1/f scaling (or 1/f noise) refers to a scaling relation followed by fluctuations that have been widely observed in nature. 1/f fluctuations have been observed ubiquitously across different disciplines of science (e.g. chemistry, psychology, biology). In specific relation to cognitive neuroscience, 1/f scaling has been observed widely in fMRI measurement series and treated, generally, as noise to work around as opposed to an object of study. The challenge is that since 1/f fluctuations seem to be present throughout the brain, they do not help localize specific cognitive functions to specific areas of the brain. However, studies have shown that the appearance of 1/f fluctuations in fMRI measurements change as a function of cognitive variables.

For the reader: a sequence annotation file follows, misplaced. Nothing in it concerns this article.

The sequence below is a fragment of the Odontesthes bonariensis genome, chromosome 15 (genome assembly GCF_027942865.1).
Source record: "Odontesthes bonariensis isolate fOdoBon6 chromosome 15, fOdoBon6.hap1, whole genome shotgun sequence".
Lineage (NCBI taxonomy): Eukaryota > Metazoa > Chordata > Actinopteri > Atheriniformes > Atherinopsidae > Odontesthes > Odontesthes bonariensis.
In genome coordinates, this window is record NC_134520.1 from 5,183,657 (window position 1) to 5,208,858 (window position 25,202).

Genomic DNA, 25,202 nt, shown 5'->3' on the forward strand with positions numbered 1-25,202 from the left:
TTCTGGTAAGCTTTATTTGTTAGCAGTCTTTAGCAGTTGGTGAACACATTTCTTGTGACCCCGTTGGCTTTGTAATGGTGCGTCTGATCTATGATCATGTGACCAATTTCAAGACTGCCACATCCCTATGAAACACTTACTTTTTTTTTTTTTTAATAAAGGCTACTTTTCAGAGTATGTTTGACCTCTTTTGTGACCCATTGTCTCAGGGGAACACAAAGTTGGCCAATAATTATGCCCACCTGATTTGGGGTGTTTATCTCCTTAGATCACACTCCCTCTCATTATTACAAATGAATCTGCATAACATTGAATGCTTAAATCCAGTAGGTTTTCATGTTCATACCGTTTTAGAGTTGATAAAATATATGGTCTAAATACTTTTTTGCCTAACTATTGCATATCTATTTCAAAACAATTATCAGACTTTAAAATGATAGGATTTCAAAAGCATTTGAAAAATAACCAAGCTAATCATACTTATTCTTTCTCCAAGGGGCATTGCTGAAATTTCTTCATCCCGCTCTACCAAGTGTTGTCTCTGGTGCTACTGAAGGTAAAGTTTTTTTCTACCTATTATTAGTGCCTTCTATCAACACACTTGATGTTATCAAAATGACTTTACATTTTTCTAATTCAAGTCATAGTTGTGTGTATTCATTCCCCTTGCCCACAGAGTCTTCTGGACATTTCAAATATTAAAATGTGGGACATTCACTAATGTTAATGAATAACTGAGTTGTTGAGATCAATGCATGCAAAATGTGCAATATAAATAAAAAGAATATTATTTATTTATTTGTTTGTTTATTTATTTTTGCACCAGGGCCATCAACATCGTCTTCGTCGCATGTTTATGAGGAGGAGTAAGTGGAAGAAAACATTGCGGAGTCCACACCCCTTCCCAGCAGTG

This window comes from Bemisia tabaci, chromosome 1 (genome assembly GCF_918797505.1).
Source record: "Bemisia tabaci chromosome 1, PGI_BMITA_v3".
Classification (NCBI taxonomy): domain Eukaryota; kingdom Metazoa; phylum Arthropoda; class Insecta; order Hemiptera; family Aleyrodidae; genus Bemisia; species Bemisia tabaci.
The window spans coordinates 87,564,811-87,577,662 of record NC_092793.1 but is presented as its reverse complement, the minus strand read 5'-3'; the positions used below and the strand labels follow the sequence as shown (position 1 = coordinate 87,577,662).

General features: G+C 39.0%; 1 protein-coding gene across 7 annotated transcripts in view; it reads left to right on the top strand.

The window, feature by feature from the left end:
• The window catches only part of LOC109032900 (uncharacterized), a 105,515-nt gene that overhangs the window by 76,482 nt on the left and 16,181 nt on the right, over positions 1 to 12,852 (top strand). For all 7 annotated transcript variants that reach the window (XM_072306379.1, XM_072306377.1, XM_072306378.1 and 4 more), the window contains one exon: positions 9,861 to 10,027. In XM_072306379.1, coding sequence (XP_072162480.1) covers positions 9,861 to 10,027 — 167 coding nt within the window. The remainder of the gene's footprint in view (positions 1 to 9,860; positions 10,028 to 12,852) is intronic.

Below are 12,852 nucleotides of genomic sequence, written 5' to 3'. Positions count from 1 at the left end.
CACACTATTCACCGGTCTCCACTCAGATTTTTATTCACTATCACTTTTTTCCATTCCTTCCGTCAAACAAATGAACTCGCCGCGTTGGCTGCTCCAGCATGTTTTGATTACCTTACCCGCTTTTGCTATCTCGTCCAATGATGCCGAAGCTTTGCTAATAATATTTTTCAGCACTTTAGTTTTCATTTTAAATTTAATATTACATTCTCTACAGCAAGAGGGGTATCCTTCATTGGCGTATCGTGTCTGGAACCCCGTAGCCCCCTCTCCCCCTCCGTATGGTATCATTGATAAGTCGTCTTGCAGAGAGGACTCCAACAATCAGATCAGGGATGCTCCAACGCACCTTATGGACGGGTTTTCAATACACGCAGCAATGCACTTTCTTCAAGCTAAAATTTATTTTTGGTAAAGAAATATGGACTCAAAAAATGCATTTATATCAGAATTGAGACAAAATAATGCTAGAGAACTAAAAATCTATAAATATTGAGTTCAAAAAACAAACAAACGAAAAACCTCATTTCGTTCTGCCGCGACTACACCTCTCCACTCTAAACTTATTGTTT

Whereas some researchers argue that 1/f scaling is a byproduct of processes that are irrelevant to theories of cognition, others argue that 1/f fluctuations reflect a general and essential principle of emergent pattern formation in complex systems, including cognitive systems.
In a past study Kello, Beltz, Holden and Van Orden examined the relevance of 1/f scaling to cognitive function in four experiments using simple and choice response tasks. (For full access to the paper, click here.) The results of this study supported the emergent coordination argument and the researchers concluded that “the generality of 1/f scaling in cognitive performance is evidence that cognitive functions are universally formed as emergent patterns of physiological and behavioral activity”.